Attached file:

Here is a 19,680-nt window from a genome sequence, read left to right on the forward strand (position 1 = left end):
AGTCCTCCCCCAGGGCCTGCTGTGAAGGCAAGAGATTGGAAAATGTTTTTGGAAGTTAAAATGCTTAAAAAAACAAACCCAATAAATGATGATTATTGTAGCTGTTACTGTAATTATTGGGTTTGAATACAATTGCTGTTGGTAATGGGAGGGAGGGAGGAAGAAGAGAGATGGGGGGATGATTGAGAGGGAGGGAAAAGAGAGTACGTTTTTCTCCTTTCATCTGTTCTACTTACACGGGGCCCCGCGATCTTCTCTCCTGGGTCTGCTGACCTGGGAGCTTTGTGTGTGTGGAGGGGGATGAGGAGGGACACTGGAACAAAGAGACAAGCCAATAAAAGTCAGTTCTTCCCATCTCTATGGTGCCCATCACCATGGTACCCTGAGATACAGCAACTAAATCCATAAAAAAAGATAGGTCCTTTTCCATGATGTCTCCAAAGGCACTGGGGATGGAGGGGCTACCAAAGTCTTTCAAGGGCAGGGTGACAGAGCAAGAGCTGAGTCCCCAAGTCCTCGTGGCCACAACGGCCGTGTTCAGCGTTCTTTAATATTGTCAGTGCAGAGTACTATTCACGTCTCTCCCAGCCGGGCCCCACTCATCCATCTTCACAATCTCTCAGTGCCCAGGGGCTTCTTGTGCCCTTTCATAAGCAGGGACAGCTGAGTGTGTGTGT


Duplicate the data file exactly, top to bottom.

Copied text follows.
Here is a 19,680-nt window from a genome sequence, read left to right on the forward strand (position 1 = left end):
AGTCCTCCCCCAGGGCCTGCTGTGAAGGCAAGAGATTGGAAAATGTTTTTGGAAGTTAAAATGCTTAAAAAAACAAACCCAATAAATGATGATTATTGTAGCTGTTACTGTAATTATTGGGTTTGAATACAATTGCTGTTGGTAATGGGAGGGAGGGAGGAAGAAGAGAGATGGGGGGATGATTGAGAGGGAGGGAAAAGAGAGTACGTTTTTCTCCTTTCATCTGTTCTACTTACACGGGGCCCCGCGATCTTCTCTCCTGGGTCTGCTGACCTGGGAGCTTTGTGTGTGTGGAGGGGGATGAGGAGGGACACTGGAACAAAGAGACAAGCCAATAAAAGTCAGTTCTTCCCATCTCTATGGTGCCCATCACCATGGTACCCTGAGATACAGCAACTAAATCCATAAAAAAAGATAGGTCCTTTTCCATGATGTCTCCAAAGGCACTGGGGATGGAGGGGCTACCAAAGTCTTTCAAGGGCAGGGTGACAGAGCAAGAGCTGAGTCCCCAAGTCCTCGTGGCCACAACGGCCGTGTTCAGCGTTCTTTAATATTGTCAGTGCAGAGTACTATTCACGTCTCTCCCAGCCGGGCCCCACTCATCCATCTTCACAATCTCTCAGTGCCCAGGGGCTTCTTGTGCCCTTTCATAAGCAGGGACAGCTGAGTGTGTGTGT